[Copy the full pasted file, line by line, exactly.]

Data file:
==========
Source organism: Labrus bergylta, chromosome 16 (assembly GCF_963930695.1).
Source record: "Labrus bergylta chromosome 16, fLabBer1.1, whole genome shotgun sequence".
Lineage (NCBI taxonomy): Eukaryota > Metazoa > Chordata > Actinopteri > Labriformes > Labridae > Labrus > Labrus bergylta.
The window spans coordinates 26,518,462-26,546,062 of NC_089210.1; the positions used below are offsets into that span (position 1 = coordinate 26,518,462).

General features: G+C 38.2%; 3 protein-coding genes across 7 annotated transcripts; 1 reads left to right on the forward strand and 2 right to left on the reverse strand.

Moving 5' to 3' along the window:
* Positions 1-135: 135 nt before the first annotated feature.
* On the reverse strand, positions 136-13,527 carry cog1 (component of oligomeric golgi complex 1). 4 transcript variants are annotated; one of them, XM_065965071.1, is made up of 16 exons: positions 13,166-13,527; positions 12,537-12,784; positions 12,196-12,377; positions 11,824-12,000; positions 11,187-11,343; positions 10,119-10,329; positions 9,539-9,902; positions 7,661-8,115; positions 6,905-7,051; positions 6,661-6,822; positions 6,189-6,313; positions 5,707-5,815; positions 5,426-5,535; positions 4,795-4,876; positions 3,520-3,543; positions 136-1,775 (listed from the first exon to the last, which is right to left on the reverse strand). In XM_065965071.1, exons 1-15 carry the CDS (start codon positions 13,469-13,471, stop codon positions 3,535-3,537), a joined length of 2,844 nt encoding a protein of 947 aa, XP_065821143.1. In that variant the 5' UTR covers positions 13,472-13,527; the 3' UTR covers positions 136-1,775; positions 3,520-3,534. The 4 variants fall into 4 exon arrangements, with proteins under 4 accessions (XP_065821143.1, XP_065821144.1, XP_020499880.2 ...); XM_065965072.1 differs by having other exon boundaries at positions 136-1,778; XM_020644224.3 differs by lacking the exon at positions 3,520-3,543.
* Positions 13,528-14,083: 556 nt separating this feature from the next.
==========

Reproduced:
Source organism: Labrus bergylta, chromosome 16 (assembly GCF_963930695.1).
Source record: "Labrus bergylta chromosome 16, fLabBer1.1, whole genome shotgun sequence".
Lineage (NCBI taxonomy): Eukaryota > Metazoa > Chordata > Actinopteri > Labriformes > Labridae > Labrus > Labrus bergylta.
The window spans coordinates 26,518,462-26,546,062 of NC_089210.1; the positions used below are offsets into that span (position 1 = coordinate 26,518,462).

General features: G+C 38.2%; 3 protein-coding genes across 7 annotated transcripts; 1 reads left to right on the forward strand and 2 right to left on the reverse strand.

Moving 5' to 3' along the window:
* Positions 1-135: 135 nt before the first annotated feature.
* On the reverse strand, positions 136-13,527 carry cog1 (component of oligomeric golgi complex 1). 4 transcript variants are annotated; one of them, XM_065965071.1, is made up of 16 exons: positions 13,166-13,527; positions 12,537-12,784; positions 12,196-12,377; positions 11,824-12,000; positions 11,187-11,343; positions 10,119-10,329; positions 9,539-9,902; positions 7,661-8,115; positions 6,905-7,051; positions 6,661-6,822; positions 6,189-6,313; positions 5,707-5,815; positions 5,426-5,535; positions 4,795-4,876; positions 3,520-3,543; positions 136-1,775 (listed from the first exon to the last, which is right to left on the reverse strand). In XM_065965071.1, exons 1-15 carry the CDS (start codon positions 13,469-13,471, stop codon positions 3,535-3,537), a joined length of 2,844 nt encoding a protein of 947 aa, XP_065821143.1. In that variant the 5' UTR covers positions 13,472-13,527; the 3' UTR covers positions 136-1,775; positions 3,520-3,534. The 4 variants fall into 4 exon arrangements, with proteins under 4 accessions (XP_065821143.1, XP_065821144.1, XP_020499880.2 ...); XM_065965072.1 differs by having other exon boundaries at positions 136-1,778; XM_020644224.3 differs by lacking the exon at positions 3,520-3,543.
* Positions 13,528-14,083: 556 nt separating this feature from the next.